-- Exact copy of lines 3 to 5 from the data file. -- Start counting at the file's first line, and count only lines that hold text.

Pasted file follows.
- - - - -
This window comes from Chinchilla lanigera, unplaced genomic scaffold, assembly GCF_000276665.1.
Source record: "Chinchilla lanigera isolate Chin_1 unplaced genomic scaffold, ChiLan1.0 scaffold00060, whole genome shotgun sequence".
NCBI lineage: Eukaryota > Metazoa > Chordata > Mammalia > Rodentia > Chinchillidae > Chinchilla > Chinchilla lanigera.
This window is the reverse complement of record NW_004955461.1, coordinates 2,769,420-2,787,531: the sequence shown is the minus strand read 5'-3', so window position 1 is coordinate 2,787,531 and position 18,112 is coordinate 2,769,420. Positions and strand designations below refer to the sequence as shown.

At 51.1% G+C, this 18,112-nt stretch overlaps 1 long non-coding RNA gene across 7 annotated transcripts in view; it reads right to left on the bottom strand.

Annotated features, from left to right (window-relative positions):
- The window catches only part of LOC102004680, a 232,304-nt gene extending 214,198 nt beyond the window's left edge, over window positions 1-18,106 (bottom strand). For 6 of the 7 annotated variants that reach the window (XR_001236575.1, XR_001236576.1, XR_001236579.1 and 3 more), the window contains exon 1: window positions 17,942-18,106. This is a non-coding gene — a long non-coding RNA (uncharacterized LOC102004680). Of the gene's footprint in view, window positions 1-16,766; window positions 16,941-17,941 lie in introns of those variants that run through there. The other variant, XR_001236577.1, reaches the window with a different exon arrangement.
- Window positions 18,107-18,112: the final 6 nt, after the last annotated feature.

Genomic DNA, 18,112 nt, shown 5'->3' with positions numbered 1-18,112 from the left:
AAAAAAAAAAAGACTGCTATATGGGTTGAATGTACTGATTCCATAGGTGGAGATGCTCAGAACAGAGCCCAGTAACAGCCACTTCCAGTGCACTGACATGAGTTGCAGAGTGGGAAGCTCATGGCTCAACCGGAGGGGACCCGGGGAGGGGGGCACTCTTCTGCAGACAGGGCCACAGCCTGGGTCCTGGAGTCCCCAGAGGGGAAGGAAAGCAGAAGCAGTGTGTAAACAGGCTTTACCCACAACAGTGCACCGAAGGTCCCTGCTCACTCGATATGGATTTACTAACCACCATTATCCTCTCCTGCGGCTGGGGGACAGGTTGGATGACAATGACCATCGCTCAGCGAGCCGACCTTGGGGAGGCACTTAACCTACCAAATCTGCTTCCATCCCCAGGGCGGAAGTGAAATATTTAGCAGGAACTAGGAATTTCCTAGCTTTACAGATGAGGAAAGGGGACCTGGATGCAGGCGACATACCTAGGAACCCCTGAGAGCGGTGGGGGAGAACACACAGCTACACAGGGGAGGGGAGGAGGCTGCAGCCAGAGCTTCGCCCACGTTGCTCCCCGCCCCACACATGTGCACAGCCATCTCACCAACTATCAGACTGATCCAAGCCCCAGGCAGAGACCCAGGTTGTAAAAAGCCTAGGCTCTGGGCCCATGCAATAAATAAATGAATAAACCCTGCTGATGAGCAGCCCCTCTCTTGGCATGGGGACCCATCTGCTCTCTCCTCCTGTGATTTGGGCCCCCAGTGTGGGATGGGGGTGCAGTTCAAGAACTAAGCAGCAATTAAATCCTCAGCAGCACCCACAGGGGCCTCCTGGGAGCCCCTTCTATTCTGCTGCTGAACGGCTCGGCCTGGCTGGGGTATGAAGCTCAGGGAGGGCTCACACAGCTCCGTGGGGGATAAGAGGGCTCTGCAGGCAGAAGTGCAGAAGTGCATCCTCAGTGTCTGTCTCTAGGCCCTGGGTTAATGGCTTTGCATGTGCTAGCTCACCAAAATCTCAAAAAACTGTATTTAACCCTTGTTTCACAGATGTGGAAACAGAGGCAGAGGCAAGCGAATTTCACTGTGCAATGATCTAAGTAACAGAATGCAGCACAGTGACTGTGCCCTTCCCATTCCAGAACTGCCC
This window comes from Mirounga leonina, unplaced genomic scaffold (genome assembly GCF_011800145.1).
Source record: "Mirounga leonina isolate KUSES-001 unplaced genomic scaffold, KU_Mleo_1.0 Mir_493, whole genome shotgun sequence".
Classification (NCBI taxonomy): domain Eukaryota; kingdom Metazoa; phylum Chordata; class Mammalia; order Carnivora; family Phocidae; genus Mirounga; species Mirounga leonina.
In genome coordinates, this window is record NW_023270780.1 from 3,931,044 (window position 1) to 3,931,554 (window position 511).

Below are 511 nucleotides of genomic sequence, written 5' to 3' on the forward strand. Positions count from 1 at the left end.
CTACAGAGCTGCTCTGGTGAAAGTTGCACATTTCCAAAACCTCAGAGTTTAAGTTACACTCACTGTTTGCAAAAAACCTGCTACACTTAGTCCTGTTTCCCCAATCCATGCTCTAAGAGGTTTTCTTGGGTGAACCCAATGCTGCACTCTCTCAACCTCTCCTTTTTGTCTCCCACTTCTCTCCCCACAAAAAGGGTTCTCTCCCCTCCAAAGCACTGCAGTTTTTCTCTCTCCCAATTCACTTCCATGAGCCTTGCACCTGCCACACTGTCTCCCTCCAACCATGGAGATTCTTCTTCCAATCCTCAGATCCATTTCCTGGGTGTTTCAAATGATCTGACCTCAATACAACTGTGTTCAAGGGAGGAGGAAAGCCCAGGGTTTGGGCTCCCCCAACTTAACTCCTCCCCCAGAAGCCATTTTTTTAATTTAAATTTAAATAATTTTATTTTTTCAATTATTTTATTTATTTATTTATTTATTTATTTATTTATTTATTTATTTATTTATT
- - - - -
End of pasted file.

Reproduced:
NCBI lineage: Eukaryota > Metazoa > Chordata > Mammalia > Rodentia > Chinchillidae > Chinchilla > Chinchilla lanigera.
This window is the reverse complement of record NW_004955461.1, coordinates 2,769,420-2,787,531: the sequence shown is the minus strand read 5'-3', so window position 1 is coordinate 2,787,531 and position 18,112 is coordinate 2,769,420. Positions and strand designations below refer to the sequence as shown.

At 51.1% G+C, this 18,112-nt stretch overlaps 1 long non-coding RNA gene across 7 annotated transcripts in view; it reads right to left on the bottom strand.